The tidal streams (coastal currents) are the most important part of the tides you need to understand as a swimmer.  Most OW swimmers average between 2-3km/hr.  Tidal streams near the shore in the harbour can run at between 0.5 to 1.0 km/hr – so they can make a very big difference to your swim.  The speed of the tidal stream varies during each High Water/ Low Water (HW/LW) tidal cycle, and also varies between spring (very high/very low) and neap (not very high/not very low) tides.  Spring tides occur a day after a full moon and recede over a period of one week to a neap.

The spring/neap maximum flow rate can vary from 0.5 to 1.5km/hr.  The flow rate within a 6 hour tide range will be three times as strong at its fastest (in the middle of the six hours) as in the first and last hour. This is explained by the Rule of Twelfths.

Rule of Twelfths

The level of water does not rise or fall at a constant rate throughout the 6 hour duration of a rising or falling tide.  The amount by which it will do so can be estimated mentally by means of the following rough guide:

  • 1st hour rise or fall = 1/12 of Range
  • 2nd hour rise or fall = 2/12 of Range
  • 3rd hour rise or fall = 3/12 of Range
  • 4th hour rise or fall = 3/12 of Range
  • 5th hour rise or fall = 2/12 of Range
  • 6th hour rise or fall = 1/12 of Range

This impacts tidal speed too – the fastest speed being in the middle of the period between HW and LW. In the table below, assuming a 12 foot rise and fall in the tidal height (typical for Cork Harbour) and a maximum tidal flow rate of 1.5km/hr, you can see the how fast the tide moves and rises/falls.

Time after HW Twelfths Change in Depth in that hour Avg tidal flowkm/h
+0.5hr 1/12 1’ 0.5
+1.5hrs 2/12 2’ 1
+2.5hrs 3/12 3’ 1.5
+3.5hrs 3/12 3’ 1.5
+4.5hrs 2/12 2’ 1
+5.5hrs 1/12 1’ 0.5

What else influences tides?

Other factors can influence tidal heights and flow rates. Low pressure will increase tidal height (think of it as less atmospheric pressure pushing down on the water).  Lots of recent rain will increase the strength of the ebb, especially out of Cork Harbour and Fountainstown too (it’s just more water trying to get out).

How might this impact my swim?

So what does all this mean for swimmers?  Be conscious of the time of HW – not because the beach might be more or less sandy, but because it should influence where/how you swim.  Swim against the prevailing tidal flow, so that if you get tired you will have the benefit of it on the way back.  For example, you might consider a swim from Myrtleville to Church Bay and back on the third hour of a falling tide (tide against you going to Church Bay and with you coming back).  You should not consider doing it on the third hour of a rising tide (tide with you going to Church Bay and against you coming back).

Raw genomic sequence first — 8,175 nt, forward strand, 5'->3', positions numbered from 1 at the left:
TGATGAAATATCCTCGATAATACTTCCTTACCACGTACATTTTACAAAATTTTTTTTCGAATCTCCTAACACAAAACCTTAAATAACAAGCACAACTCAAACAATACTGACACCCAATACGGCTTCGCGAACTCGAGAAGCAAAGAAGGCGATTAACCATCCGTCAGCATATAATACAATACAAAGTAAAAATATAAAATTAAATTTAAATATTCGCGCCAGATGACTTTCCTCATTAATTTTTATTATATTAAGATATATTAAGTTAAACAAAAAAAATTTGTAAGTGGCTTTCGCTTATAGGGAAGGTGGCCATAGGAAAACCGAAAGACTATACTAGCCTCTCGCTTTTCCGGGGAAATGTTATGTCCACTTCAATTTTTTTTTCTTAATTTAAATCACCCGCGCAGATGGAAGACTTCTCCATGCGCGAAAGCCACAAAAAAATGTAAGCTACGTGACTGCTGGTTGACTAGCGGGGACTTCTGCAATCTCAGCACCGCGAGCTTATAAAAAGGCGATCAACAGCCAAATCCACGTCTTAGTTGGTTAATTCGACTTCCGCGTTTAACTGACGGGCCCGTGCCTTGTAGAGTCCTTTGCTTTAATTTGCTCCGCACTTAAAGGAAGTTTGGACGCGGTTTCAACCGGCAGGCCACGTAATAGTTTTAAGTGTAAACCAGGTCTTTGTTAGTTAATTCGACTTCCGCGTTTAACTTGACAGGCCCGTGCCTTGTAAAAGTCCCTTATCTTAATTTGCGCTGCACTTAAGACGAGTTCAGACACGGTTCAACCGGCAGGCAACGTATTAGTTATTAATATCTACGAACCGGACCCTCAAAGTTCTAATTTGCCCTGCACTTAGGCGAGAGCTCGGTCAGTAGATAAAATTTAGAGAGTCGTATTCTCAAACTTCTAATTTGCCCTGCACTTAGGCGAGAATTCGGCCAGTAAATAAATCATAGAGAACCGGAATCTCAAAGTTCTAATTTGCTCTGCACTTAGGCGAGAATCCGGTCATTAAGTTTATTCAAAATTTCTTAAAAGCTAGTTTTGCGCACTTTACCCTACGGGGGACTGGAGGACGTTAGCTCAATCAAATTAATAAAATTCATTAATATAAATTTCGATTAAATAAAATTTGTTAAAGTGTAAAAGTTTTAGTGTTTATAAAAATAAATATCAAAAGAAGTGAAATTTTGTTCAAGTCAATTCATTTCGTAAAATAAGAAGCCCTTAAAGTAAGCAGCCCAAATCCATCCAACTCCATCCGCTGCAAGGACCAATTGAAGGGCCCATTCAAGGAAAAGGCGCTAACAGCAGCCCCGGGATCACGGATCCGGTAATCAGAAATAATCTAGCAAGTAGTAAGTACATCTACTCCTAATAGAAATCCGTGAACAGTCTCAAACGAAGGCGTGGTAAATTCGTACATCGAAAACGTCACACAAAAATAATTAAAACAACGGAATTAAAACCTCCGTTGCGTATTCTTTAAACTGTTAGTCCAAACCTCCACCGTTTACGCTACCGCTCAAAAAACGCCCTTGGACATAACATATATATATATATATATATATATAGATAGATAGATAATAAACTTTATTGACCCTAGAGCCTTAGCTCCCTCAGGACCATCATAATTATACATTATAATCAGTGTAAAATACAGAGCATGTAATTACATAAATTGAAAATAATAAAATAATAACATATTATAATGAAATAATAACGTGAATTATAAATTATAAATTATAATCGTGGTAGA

In reality, the tidal flows between Myrtleville Beach, the Dutchman and Bunny’s are fairly limited.  There is a little more effect to consider if going Myrtleville/Fountainstown and particularly at Bunny’s point where the push or pull can be significant on the 3rd and 4th hour. If needed, there are plenty of escape routes onto the rocks between Myrtleville and Fountainstown – weather dependent. Going to Church Bay, however, puts you into much stronger tidal flows and you really need to plan your timings. Generally you would not plan a swim past the Dutchman unless the tide was ebbing (going out) for the return leg. Equally, anything further afield needs careful planning with someone who knows the area and tides.

So what direction does the tide flow?

The diagram below broadly illustrates the direction of flow of the tides around the Myrtleville area.  Tides, especially close inshore, are subject to back-eddies and counter-currents, and there are a few of these to be found in the area shown.

To check tides, either purchase a tide table or click on this link.

You should always know the tide before you swim.  Swim Safe.